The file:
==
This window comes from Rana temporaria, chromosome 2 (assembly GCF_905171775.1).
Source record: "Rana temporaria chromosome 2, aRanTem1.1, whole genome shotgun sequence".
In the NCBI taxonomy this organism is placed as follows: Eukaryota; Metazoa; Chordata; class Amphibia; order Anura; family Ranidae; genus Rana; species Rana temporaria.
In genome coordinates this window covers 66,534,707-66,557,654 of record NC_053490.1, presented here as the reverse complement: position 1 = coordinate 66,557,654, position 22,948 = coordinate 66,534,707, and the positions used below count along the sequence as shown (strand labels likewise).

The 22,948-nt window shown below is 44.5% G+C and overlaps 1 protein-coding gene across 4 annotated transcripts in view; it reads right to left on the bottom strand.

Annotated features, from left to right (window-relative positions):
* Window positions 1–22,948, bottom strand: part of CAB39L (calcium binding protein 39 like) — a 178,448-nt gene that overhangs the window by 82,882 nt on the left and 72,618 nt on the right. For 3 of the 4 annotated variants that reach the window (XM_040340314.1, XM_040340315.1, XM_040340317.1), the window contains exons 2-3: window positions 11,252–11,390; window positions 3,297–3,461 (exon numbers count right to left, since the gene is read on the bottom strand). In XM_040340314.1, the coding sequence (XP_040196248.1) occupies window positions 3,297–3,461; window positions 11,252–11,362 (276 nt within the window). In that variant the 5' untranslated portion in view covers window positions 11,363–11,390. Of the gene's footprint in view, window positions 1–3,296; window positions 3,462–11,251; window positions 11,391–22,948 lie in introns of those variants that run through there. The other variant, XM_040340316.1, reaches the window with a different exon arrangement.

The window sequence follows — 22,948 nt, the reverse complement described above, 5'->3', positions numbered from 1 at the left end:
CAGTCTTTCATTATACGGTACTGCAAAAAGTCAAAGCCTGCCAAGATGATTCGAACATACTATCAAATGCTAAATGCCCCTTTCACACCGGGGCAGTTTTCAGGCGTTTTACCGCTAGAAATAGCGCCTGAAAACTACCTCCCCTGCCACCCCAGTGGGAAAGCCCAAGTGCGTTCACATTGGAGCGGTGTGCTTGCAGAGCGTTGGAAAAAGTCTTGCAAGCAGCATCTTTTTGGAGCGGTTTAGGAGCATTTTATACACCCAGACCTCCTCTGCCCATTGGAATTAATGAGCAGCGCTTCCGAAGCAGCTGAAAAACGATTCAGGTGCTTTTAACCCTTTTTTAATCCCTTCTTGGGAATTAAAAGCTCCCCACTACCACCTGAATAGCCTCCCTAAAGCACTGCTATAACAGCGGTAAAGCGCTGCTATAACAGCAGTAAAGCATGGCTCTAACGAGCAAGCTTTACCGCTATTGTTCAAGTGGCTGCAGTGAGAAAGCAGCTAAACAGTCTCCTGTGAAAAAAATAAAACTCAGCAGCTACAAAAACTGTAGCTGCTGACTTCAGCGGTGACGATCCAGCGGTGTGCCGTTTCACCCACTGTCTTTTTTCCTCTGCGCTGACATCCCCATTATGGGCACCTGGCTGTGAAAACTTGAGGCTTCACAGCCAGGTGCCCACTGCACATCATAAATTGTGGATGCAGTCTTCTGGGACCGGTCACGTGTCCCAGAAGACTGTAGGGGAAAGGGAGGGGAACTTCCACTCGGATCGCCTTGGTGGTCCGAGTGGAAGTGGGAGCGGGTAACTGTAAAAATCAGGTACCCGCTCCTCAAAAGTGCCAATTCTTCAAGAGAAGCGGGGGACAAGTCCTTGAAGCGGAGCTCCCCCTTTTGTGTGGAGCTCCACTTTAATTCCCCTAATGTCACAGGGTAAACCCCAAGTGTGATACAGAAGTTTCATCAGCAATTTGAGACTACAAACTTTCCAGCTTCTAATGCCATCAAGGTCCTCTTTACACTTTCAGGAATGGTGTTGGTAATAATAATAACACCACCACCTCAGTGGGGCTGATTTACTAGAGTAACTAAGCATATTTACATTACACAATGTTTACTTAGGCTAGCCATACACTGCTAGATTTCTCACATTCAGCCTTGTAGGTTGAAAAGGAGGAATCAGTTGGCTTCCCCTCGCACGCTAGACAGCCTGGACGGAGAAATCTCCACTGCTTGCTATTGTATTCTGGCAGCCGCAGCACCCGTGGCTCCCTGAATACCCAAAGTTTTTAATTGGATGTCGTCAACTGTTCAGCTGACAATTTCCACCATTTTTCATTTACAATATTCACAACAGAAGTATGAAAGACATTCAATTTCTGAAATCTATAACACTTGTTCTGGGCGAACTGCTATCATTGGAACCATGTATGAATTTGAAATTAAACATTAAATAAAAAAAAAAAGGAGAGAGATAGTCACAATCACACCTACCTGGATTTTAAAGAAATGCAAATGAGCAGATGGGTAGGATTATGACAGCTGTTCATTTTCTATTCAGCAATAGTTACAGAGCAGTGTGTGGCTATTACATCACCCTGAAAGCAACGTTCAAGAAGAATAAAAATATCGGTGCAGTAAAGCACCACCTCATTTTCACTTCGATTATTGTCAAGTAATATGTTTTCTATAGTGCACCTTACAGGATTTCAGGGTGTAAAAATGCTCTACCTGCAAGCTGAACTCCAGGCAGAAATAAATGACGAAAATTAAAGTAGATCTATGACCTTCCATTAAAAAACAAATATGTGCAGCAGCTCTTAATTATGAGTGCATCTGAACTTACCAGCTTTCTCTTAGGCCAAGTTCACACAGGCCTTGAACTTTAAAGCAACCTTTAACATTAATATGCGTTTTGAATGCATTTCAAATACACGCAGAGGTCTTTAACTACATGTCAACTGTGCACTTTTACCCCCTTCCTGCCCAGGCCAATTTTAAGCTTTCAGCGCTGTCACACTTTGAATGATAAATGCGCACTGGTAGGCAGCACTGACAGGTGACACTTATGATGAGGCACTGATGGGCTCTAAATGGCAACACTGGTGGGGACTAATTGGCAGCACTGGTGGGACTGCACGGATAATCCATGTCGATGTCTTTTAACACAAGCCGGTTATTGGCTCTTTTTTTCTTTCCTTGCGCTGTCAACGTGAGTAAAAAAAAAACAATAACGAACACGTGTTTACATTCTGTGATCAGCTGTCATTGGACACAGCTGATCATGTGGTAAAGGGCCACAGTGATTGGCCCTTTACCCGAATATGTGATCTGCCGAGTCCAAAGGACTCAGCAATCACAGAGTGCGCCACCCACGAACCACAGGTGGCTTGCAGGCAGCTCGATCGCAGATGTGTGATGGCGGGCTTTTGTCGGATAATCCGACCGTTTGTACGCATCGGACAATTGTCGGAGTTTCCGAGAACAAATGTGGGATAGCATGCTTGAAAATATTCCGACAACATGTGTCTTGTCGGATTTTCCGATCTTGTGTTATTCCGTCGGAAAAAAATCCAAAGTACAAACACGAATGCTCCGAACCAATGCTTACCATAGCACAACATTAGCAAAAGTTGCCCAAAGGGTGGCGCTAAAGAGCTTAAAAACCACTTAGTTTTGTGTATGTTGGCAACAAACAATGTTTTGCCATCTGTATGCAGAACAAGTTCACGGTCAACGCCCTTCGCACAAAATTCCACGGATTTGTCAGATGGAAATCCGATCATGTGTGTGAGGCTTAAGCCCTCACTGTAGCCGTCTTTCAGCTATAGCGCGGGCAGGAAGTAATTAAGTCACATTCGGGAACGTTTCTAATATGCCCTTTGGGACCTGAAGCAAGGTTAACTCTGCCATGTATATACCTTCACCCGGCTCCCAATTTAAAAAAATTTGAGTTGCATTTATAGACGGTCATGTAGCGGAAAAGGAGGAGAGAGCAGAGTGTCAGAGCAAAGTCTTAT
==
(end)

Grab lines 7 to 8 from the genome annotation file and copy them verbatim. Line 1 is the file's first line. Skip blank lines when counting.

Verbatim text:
* Window positions 1–22,948, bottom strand: part of CAB39L (calcium binding protein 39 like) — a 178,448-nt gene that overhangs the window by 82,882 nt on the left and 72,618 nt on the right. For 3 of the 4 annotated variants that reach the window (XM_040340314.1, XM_040340315.1, XM_040340317.1), the window contains exons 2-3: window positions 11,252–11,390; window positions 3,297–3,461 (exon numbers count right to left, since the gene is read on the bottom strand). In XM_040340314.1, the coding sequence (XP_040196248.1) occupies window positions 3,297–3,461; window positions 11,252–11,362 (276 nt within the window). In that variant the 5' untranslated portion in view covers window positions 11,363–11,390. Of the gene's footprint in view, window positions 1–3,296; window positions 3,462–11,251; window positions 11,391–22,948 lie in introns of those variants that run through there. The other variant, XM_040340316.1, reaches the window with a different exon arrangement.

The window sequence follows — 22,948 nt, the reverse complement described above, 5'->3', positions numbered from 1 at the left end: